Home Civil Society Voices Press freedom group slams Malaysia’s backsliding on freedom of expression

Press freedom group slams Malaysia’s backsliding on freedom of expression

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The Centre for Independent Journalism (CIJ) is deeply concerned with the lack of commitment shown on preserving and bolstering freedom of expression in Malaysia during the recent Universal Periodic Review adoption process.

The CIJ has noted that out of 17 recommendations made by various nations on freedom of expression, only one was “accepted in part”.

This is compounded by the fact that the only recommendation that was accepted in part was the one to study the possibility of strengthening frameworks related to freedom of expression.

This negates the need to address the current regressive freedom-of-expression environment and in fact, demonstrates the backsliding of the reform promises made by the current “Madani” (civil and compassionate) government.

It is also deeply worrying that the government has highlighted the progress made in upholding freedom of expression by showcasing the review of the Sedition Act and the Printing Presses and Publications Act (PPPA).

This is in direct contrast to the reality on the ground in Malaysia: these laws have been enforced to directly control people in Malaysia’s right to freedom of expression and speech, despite promises to amend them.

Just recently, Mukmin Nantang, an activist from Borneo Komrad (Sabah) was arrested and investigated under Section 4(1) of the Sedition Act, for advocating against the burning of the houses and eviction of the Bajau Laut indigenous people in Semporna, Sabah. In 2023 alone, the CIJ, through its media monitoring, recorded 31 cases investigated under the Sedition Act.

The PPPA is also being weaponised to appease an array of archaic values and suppress political dissent. Salient cases include its usage to confiscate watches from Swatch related to the LGBTQIA+ and the more recent seizure of half-a-million ringgit worth of sex toys. However, what is even more concerning is the proposal from government stakeholders to expand the use of this broad, draconian act to online media.

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Further, a wide range of laws are being weaponised to curtail dissent and critical debates on key issues of public interest.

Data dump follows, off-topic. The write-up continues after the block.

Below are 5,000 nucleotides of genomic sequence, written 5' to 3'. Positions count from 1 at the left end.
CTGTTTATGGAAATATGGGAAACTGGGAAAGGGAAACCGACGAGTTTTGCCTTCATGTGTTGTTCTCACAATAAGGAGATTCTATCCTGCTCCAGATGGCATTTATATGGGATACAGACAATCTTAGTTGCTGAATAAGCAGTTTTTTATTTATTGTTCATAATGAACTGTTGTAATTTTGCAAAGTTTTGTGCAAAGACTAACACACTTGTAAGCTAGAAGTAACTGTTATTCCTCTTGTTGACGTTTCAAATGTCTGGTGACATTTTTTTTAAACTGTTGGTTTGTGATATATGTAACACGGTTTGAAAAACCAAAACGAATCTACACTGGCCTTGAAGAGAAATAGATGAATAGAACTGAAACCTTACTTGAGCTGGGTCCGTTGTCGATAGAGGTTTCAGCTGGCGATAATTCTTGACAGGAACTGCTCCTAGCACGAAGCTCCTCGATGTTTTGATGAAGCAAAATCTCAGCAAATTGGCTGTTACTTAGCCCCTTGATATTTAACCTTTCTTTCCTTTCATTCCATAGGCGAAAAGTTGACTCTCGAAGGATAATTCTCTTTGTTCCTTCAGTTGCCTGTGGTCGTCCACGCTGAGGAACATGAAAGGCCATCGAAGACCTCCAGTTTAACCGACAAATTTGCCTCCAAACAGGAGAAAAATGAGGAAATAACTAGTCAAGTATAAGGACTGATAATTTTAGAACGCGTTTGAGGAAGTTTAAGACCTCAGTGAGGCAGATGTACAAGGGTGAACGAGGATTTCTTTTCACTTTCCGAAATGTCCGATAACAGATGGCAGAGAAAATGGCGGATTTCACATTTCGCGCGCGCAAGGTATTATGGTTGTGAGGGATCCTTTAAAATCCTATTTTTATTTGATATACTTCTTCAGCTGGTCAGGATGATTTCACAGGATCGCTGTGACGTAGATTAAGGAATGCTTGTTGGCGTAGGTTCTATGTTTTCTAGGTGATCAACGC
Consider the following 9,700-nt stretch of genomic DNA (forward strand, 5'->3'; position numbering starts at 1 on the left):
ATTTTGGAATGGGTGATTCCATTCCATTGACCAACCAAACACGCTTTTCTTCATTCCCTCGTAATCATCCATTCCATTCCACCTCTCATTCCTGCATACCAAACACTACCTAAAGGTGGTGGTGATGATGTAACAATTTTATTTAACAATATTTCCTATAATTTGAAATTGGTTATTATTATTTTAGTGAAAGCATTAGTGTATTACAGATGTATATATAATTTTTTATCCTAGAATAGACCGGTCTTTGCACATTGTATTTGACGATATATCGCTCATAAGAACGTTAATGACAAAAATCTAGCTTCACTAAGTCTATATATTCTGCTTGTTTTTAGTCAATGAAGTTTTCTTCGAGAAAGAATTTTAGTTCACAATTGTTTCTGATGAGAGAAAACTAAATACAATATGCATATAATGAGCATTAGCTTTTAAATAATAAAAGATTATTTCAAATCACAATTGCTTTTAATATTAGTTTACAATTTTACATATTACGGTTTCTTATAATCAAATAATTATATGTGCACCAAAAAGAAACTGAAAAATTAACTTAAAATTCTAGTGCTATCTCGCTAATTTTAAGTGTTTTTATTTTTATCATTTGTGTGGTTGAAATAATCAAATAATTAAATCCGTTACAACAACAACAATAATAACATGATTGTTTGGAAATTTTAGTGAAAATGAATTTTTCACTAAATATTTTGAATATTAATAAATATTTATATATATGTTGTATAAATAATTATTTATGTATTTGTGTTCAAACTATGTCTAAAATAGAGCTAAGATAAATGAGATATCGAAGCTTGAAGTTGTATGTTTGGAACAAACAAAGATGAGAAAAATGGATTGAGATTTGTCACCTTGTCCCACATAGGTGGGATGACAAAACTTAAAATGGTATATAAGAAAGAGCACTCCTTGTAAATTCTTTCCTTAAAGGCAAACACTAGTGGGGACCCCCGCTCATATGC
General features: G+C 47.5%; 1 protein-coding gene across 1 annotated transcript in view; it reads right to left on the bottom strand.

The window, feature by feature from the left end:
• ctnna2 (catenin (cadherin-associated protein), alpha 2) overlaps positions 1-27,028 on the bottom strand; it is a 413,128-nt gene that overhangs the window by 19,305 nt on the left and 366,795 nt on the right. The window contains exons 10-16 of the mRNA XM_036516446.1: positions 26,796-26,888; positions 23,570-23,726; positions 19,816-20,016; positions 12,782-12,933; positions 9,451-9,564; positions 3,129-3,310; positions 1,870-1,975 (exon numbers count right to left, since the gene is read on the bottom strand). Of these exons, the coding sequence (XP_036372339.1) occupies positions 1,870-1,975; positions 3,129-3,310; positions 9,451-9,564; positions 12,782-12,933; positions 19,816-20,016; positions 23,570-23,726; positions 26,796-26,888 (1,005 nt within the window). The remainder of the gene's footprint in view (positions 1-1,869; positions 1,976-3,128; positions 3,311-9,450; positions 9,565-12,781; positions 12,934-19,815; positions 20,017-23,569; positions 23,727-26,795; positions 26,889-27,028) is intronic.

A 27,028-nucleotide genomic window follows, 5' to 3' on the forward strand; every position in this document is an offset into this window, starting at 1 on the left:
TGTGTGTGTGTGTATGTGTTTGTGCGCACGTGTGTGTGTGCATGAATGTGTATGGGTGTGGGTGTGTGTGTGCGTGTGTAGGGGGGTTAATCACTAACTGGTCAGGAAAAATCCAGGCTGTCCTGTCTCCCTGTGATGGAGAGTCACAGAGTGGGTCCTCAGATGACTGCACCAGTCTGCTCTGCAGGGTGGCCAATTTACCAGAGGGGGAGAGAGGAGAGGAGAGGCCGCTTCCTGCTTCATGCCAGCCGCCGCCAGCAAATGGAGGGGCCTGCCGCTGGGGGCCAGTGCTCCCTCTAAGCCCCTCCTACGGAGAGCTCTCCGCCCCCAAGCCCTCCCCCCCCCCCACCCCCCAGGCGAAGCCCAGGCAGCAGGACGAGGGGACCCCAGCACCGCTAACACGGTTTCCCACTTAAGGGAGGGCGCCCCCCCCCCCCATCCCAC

We urge the Malaysian government to review its decision not to accept key recommendations on freedom of expression and other civic freedoms. This is not an outcome expected of a government voted in on a reform agenda.

It is extremely urgent that the government undertake the following:

First, initiate a comprehensive legislative reform of laws that restrict our freedom of expression in line with Malaysia’s international human rights obligations, and amend or repeal the:

  • Sedition Act 1948
  • Section 233 Communications and Multimedia Act 1998
  • PPPA
  • Peaceful Assembly Act 2019
  • Official Secrets Act 1972
  • Section 114A of the Evidence Act (Amendment) (No 2) 2012
  • Film Censorship Act 2022
  • Sections 203A, 298A, 500, 504 and 505(b) of the Penal Code

A moratorium should be in place while undergoing reform initiatives.

Second, ratify all outstanding international human rights treaties and their optional protocols, in particular the International Covenant on Civil and Political Rights and the International Covenant on Economic, Social and Cultural Right.

The CIJ hopes that Malaysia can heed these recommendations without further delay to ensure we do not continue to backslide into the old ways of control and become an authoritarian regime.

As a member of the UN Human Rights Council, we need the Malaysian government to undertake real and meaningful change rather than just pay lip service.

This will require the commitment to place the public’s interest at the centre of this change and not focus on political expediency and archaic practices. – CIJ

READ MORE:  Cyber Security Bill is a threat to freedom of expression online

Wathshlah G Naidu is executive director of the CIJ.

The views expressed in Aliran's media statements and the NGO statements we have endorsed reflect Aliran's official stand. Views and opinions expressed in other pieces published here do not necessarily reflect Aliran's official position.

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